The president of Glen Oaks Village said the co−op was put through “torture” by the city Department of Environmental Protection over the last 18 months in its effort to get $270,000 in erroneous water bills corrected.
“I call it DEP’s version of waterboarding because it’s a slow torture,” co−op President Bob Friedrich said Friday, three days after the Glen Oaks co−op settled with the city agency for more than $400,000 in water charges.
The settlement was reached nearly 18 months after the discrepancy was found by Friedrich, who said the $400,000 figure was about how much the co−op figured it owed during that span.
About 10,000 residents — including 3,000 families — live in Glen Oaks Village apartments. The co−op has 133 water meters.
Friedrich, also a candidate for City Council in 2009, said he noticed about 18 months ago that charges for six of the meters were grossly inaccurate.
The quarterly readings for the six meters generally come in at between $12,000 and $24,000, Friedrich said, but the co−op got a bill totaling more than $271,000.
“The bills were not consistent with the previous quarters,” Friedrich said. “They were billing us a lot more than we were paying in the past.”
Friedrich said the co−op’s letters contesting the charges went unanswered, with the agency even mailing Glen Oaks Village warnings that water liens were about to be sold and that its water would be shut off in 90 days.
“Obviously, we’re not going to pay $271,000 until we resolved the issue,” he said.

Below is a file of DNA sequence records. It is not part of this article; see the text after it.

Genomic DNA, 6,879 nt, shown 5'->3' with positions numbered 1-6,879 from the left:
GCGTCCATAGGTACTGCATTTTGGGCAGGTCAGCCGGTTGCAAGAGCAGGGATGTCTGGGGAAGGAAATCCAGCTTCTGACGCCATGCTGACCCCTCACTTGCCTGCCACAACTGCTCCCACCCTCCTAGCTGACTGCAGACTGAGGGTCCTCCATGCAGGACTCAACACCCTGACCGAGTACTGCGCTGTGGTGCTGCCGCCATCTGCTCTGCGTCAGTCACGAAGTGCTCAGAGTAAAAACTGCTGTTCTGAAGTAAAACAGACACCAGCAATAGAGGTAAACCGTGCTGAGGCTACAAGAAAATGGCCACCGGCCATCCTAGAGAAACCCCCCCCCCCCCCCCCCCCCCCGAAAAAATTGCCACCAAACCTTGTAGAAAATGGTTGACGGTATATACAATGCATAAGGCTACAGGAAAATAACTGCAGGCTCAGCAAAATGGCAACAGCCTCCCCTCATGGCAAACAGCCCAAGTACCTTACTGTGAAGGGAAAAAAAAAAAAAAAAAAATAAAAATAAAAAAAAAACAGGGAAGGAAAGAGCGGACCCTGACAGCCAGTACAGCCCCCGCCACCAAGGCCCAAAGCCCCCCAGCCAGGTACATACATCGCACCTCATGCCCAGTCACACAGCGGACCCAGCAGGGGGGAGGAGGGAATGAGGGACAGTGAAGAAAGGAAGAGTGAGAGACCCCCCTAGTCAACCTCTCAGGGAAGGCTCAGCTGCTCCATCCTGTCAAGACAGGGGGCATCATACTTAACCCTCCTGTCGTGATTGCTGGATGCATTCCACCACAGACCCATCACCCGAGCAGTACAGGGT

He said the discrepancies were taken care of after he got in touch with the DEP’s ombudsman, a position he first learned of after attending a DEP budget hearing hosted by City Councilman James Gennaro (D−Fresh Meadows).
“This was a long, convoluted process just to get them to acknowledge this was a problem,” Friedrich said.
Under the settlement, the co−op sent the agency a check Dec. 9 for more than $400,000 — a 40 percent decrease from the approximately $700,000 that DEP said Glen Oaks Village owed.
Despite the resolution of the overcharged bills, Friedrich said there was no guarantee that the co−op would escape future problems with the DEP.
“This is an agency that has a multitude of problems,” he said. “I’m not confident two years from now I won’t go through something again.”
Reach reporter Howard Koplowitz by e−mail at hkoplowitz
©2008 Community News Group
By submitting this comment, you agree to the following terms:
You agree that you, and not TimesLedger.com or its affiliates, are fully responsible for the content that you post. You agree not to post any abusive, obscene, vulgar, slanderous, hateful, threatening or sexually-oriented material or any material that may violate applicable law; doing so may lead to the removal of your post and to your being permanently banned from posting to the site. You grant to TimesLedger.com the royalty-free, irrevocable, perpetual and fully sublicensable license to use, reproduce, modify, adapt, publish, translate, create derivative works from, distribute, perform and display such content in whole or in part world-wide and to incorporate it in other works in any form, media or technology now known or later developed.